Britons who waste heat and energy by allowing leaks from their buildings face space-based satellite fuel poverty spotters.
LONDON, 14 November, 2018 − People in the United Kingdom who waste heat by failing to ensure their homes, offices and factories are leak-proof will soon have the prospect of spies in the sky to persuade them to mend their ways.
Many scientists agree that energy efficiency is the cheapest and quickest way to combat climate change, but pinpointing the buildings that are wasting most energy is difficult.
Currently buildings in the UK must be visited individually to check on their fuel use and to identify properties that could be insulated or have their heating systems updated to prevent fuel poverty.
But that is about to change. Satellite technology will make it possible to use heat mapping to pinpoint districts and even individual buildings that could be radically improved to save energy instead of wasting it.
“This exciting project is about harnessing the power of space . . . and delivering real change in terms of fuel poverty and carbon emissions”
The European Space Agency (ESA), the energy giant E.ON and the Earth observation specialist Astrosat are combining to use satellite imaging data to identify areas in the UK where energy efficiency improvements are most needed.
Part of their plan is to identify homes and districts where people cannot afford to insulate their homes and suffer fuel poverty as a result, so that the UK government-funded energy efficiency plan ECO can be used to help them.
UK Business and Energy Secretary Greg Clark said: “This government-backed technology could boldly go where no technician in a van has gone before, with the potential to pinpoint households in fuel poverty or those at risk.
“Matched with government data, this heat-mapping technology could mean less time spent on the road and more time dedicated to upgrading homes through our £6bn [US$7.8bn] energy efficiency ECO scheme.”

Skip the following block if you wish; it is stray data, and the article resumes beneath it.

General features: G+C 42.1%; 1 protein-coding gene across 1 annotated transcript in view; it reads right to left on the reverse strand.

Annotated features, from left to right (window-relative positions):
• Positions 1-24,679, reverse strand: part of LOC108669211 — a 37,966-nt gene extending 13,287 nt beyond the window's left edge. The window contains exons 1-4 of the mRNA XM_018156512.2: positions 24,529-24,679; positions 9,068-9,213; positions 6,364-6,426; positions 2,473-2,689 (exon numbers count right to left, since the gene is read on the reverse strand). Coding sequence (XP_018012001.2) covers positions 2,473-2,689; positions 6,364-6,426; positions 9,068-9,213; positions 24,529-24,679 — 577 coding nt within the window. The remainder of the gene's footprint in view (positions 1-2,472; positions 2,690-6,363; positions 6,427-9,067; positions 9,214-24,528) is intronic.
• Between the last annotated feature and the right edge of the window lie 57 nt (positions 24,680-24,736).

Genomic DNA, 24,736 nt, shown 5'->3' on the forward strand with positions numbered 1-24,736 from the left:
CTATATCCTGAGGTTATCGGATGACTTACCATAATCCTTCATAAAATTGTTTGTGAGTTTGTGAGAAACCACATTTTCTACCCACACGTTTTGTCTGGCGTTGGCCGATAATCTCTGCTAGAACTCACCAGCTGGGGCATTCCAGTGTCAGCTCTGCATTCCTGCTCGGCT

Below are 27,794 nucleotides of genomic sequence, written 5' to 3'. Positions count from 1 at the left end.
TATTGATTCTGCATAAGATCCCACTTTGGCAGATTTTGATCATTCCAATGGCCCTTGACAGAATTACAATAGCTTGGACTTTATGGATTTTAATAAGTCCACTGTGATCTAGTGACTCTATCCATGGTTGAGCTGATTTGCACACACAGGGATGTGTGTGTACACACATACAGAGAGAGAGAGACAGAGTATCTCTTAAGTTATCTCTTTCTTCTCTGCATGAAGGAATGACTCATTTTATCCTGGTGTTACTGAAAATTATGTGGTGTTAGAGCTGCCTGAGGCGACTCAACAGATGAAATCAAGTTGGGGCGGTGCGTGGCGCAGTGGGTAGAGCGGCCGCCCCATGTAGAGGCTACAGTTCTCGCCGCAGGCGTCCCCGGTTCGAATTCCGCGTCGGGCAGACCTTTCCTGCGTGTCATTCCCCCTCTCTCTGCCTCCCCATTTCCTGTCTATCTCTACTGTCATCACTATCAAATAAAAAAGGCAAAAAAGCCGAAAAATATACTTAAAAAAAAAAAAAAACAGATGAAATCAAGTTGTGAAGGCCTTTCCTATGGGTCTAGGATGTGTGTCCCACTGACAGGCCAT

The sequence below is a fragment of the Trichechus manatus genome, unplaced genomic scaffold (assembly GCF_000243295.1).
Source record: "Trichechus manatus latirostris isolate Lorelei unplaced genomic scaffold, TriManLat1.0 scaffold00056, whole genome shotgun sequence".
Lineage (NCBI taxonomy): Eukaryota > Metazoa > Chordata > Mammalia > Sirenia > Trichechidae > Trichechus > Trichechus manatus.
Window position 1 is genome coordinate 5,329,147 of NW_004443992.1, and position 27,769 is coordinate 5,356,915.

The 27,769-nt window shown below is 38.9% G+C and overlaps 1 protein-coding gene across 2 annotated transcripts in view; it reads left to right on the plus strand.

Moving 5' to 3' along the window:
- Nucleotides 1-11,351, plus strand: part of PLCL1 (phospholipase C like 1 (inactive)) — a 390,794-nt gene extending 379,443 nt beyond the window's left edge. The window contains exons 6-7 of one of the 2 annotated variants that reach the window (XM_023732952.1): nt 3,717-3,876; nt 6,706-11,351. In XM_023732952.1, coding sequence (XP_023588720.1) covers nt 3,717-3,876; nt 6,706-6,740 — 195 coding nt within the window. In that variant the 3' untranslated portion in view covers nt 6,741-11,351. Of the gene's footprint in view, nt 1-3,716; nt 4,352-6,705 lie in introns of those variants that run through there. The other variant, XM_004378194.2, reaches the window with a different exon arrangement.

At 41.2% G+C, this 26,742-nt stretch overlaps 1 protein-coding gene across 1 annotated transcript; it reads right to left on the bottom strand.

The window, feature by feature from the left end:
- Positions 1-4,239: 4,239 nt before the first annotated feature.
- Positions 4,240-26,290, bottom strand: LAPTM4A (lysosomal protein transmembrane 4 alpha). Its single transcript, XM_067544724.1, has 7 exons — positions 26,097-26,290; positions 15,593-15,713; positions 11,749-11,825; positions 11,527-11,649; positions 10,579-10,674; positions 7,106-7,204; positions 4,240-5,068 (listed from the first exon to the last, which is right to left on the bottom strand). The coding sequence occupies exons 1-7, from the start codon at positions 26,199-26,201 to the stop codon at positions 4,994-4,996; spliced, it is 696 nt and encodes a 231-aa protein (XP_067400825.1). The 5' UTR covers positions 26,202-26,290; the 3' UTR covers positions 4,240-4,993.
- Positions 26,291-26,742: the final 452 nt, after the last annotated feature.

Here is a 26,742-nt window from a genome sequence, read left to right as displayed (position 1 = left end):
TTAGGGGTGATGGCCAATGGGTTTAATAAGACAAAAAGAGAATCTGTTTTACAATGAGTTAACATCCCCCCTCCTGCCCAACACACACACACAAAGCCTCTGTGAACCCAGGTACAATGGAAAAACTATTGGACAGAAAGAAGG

Pinpointing the vulnerable
At the moment it is difficult to locate whole areas or communities that would benefit most from improvements, because residents may be wary of reporting themselves as vulnerable or in need of extra help.
The scheme is to be developed over the next 18 months in various cities in the UK to pinpoint these communities. If it is successful it will be introduced in other parts of Europe.
The idea is to upgrade housing stock and cut carbon emissions. Energy efficiency is one of the key policies of the European Union in trying to reach its climate change targets, but one of the most difficult to implement.
Using government data on deprived areas and information from housing associations and local authorities, researchers will be able to identify the people who will benefit most from better energy efficiency and so help to alleviate the problem of fuel poverty.
Michael Lewis, E.ON’s UK chief executive, said: “Delivered on the doorstep but driven by big data gathered from Earth orbit, our work with Astrosat, in collaboration with ESA, is about using the almost endless possibilities of space to deliver real benefits on the ground.
“This exciting project is about harnessing the power of space, alongside our experience working with local authorities and delivering real change in terms of fuel poverty and carbon emissions, to help reduce heat loss and unnecessary energy expenditure in regional areas across the UK.
“This is a UK trial at this stage, but all involved have the ambition to prove the benefits across countries and continents to help create a better tomorrow.”
The three partners believe that if the trial is successful the same technology can be used to identify areas suffering from air pollution, making it possible to ease traffic congestion in affected areas. − Climate News Network
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